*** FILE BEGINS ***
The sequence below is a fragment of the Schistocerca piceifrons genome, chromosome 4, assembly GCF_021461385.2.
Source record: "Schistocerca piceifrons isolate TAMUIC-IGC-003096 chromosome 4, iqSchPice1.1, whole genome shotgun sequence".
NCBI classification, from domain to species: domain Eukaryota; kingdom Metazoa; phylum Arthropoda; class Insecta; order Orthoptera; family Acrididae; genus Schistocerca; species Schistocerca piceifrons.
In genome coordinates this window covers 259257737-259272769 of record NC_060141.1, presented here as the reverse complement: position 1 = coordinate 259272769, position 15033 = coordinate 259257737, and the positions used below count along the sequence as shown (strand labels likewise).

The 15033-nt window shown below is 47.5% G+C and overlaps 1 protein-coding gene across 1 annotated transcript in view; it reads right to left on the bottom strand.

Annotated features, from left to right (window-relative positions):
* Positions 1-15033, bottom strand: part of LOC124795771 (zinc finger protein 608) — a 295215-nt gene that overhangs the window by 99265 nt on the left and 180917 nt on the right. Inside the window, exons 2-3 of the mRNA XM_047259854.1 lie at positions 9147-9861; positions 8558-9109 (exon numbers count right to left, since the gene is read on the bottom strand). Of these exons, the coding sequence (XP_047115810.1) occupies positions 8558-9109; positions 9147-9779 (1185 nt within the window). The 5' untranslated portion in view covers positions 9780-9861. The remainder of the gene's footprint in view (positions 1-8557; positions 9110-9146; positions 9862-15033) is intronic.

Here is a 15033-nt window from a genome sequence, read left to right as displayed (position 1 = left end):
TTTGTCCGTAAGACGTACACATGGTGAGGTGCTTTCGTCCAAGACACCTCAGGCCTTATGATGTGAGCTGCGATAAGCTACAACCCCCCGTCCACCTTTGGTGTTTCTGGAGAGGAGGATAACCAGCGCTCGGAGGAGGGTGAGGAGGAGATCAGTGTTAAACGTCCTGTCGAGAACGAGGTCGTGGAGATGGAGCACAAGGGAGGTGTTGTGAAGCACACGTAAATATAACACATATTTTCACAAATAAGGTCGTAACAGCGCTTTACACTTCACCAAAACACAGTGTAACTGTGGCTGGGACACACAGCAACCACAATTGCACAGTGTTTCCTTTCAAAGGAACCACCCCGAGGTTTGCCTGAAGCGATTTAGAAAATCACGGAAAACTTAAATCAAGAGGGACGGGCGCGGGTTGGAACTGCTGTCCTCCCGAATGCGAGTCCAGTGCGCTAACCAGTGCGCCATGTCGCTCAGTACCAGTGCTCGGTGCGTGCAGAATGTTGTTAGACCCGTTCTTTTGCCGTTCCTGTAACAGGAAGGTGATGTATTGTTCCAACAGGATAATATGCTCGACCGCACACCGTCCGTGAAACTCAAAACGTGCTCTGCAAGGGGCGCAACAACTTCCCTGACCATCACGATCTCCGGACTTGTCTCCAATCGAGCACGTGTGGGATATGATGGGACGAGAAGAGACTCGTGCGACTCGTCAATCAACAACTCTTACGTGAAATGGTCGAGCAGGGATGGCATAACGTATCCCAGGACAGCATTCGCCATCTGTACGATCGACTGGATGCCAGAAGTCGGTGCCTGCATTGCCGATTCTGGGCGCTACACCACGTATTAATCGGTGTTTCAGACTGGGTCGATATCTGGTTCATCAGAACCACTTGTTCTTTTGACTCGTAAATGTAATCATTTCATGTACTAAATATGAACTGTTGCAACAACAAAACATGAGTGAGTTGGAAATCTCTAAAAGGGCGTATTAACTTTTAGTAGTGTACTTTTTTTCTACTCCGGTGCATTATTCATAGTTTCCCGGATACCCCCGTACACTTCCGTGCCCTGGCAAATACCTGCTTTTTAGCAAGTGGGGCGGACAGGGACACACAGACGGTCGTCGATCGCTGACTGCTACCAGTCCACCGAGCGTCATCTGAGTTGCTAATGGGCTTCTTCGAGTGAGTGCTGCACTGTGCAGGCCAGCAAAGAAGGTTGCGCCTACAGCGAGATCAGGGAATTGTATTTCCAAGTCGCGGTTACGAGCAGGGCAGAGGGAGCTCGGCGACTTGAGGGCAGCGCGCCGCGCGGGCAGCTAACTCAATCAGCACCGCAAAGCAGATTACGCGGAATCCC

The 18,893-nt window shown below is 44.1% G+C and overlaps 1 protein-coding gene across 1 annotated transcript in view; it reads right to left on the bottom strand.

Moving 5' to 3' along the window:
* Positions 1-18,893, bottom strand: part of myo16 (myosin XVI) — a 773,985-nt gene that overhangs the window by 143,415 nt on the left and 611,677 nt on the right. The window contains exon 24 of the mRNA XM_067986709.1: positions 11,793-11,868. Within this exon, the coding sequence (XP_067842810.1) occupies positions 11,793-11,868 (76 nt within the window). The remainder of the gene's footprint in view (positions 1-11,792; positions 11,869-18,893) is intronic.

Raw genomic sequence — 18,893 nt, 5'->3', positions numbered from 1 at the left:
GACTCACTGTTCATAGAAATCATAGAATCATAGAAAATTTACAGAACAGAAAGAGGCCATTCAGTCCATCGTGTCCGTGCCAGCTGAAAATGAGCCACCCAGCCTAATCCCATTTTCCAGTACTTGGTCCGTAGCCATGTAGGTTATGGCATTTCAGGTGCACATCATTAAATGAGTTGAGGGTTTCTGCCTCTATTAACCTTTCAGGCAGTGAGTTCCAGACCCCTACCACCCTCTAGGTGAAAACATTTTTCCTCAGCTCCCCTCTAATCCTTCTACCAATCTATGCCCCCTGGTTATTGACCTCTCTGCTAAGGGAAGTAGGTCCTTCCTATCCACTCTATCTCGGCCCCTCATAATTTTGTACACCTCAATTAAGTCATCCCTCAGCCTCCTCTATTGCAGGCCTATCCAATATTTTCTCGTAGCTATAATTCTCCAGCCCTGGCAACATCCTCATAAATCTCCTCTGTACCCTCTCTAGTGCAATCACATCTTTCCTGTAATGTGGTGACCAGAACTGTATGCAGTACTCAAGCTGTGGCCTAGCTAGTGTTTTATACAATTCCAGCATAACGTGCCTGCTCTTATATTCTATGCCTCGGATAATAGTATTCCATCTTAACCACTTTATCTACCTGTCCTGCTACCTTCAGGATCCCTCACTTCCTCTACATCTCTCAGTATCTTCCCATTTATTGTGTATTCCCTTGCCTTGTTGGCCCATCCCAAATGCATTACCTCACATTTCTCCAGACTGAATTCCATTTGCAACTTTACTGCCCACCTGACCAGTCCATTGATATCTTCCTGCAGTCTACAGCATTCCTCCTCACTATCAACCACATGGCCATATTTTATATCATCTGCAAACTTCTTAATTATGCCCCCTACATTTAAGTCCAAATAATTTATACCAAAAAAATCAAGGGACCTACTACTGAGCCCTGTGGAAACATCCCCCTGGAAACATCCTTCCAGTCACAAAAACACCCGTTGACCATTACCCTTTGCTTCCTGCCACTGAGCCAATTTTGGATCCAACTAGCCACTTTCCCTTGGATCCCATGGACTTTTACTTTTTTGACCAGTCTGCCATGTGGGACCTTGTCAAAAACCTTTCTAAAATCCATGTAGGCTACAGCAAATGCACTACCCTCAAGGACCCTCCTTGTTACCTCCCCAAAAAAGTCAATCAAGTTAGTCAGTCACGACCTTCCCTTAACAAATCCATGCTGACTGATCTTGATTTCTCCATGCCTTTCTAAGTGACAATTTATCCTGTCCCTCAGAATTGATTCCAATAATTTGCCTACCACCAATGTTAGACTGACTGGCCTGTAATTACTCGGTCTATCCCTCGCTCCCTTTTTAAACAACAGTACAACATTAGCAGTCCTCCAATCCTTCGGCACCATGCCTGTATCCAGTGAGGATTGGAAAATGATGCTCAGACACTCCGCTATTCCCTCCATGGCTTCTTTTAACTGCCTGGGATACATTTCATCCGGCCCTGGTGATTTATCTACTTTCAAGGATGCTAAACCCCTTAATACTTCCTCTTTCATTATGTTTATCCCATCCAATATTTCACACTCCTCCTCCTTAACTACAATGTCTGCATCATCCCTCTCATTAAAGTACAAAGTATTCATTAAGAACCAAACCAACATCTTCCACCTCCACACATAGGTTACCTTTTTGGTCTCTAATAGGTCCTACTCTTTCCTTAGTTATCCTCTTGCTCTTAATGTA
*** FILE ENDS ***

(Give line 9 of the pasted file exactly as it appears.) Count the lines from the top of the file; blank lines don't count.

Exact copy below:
TTTGTCCGTAAGACGTACACATGGTGAGGTGCTTTCGTCCAAGACACCTCAGGCCTTATGATGTGAGCTGCGATAAGCTACAACCCCCCGTCCACCTTTGGTGTTTCTGGAGAGGAGGATAACCAGCGCTCGGAGGAGGGTGAGGAGGAGATCAGTGTTAAACGTCCTGTCGAGAACGAGGTCGTGGAGATGGAGCACAAGGGAGGTGTTGTGAAGCACACGTAAATATAACACATATTTTCACAAATAAGGTCGTAACAGCGCTTTACACTTCACCAAAACACAGTGTAACTGTGGCTGGGACACACAGCAACCACAATTGCACAGTGTTTCCTTTCAAAGGAACCACCCCGAGGTTTGCCTGAAGCGATTTAGAAAATCACGGAAAACTTAAATCAAGAGGGACGGGCGCGGGTTGGAACTGCTGTCCTCCCGAATGCGAGTCCAGTGCGCTAACCAGTGCGCCATGTCGCTCAGTACCAGTGCTCGGTGCGTGCAGAATGTTGTTAGACCCGTTCTTTTGCCGTTCCTGTAACAGGAAGGTGATGTATTGTTCCAACAGGATAATATGCTCGACCGCACACCGTCCGTGAAACTCAAAACGTGCTCTGCAAGGGGCGCAACAACTTCCCTGACCATCACGATCTCCGGACTTGTCTCCAATCGAGCACGTGTGGGATATGATGGGACGAGAAGAGACTCGTGCGACTCGTCAATCAACAACTCTTACGTGAAATGGTCGAGCAGGGATGGCATAACGTATCCCAGGACAGCATTCGCCATCTGTACGATCGACTGGATGCCAGAAGTCGGTGCCTGCATTGCCGATTCTGGGCGCTACACCACGTATTAATCGGTGTTTCAGACTGGGTCGATATCTGGTTCATCAGAACCACTTGTTCTTTTGACTCGTAAATGTAATCATTTCATGTACTAAATATGAACTGTTGCAACAACAAAACATGAGTGAGTTGGAAATCTCTAAAAGGGCGTATTAACTTTTAGTAGTGTACTTTTTTTCTACTCCGGTGCATTATTCATAGTTTCCCGGATACCCCCGTACACTTCCGTGCCCTGGCAAATACCTGCTTTTTAGCAAGTGGGGCGGACAGGGACACACAGACGGTCGTCGATCGCTGACTGCTACCAGTCCACCGAGCGTCATCTGAGTTGCTAATGGGCTTCTTCGAGTGAGTGCTGCACTGTGCAGGCCAGCAAAGAAGGTTGCGCCTACAGCGAGATCAGGGAATTGTATTTCCAAGTCGCGGTTACGAGCAGGGCAGAGGGAGCTCGGCGACTTGAGGGCAGCGCGCCGCGCGGGCAGCTAACTCAATCAGCACCGCAAAGCAGATTACGCGGAATCCC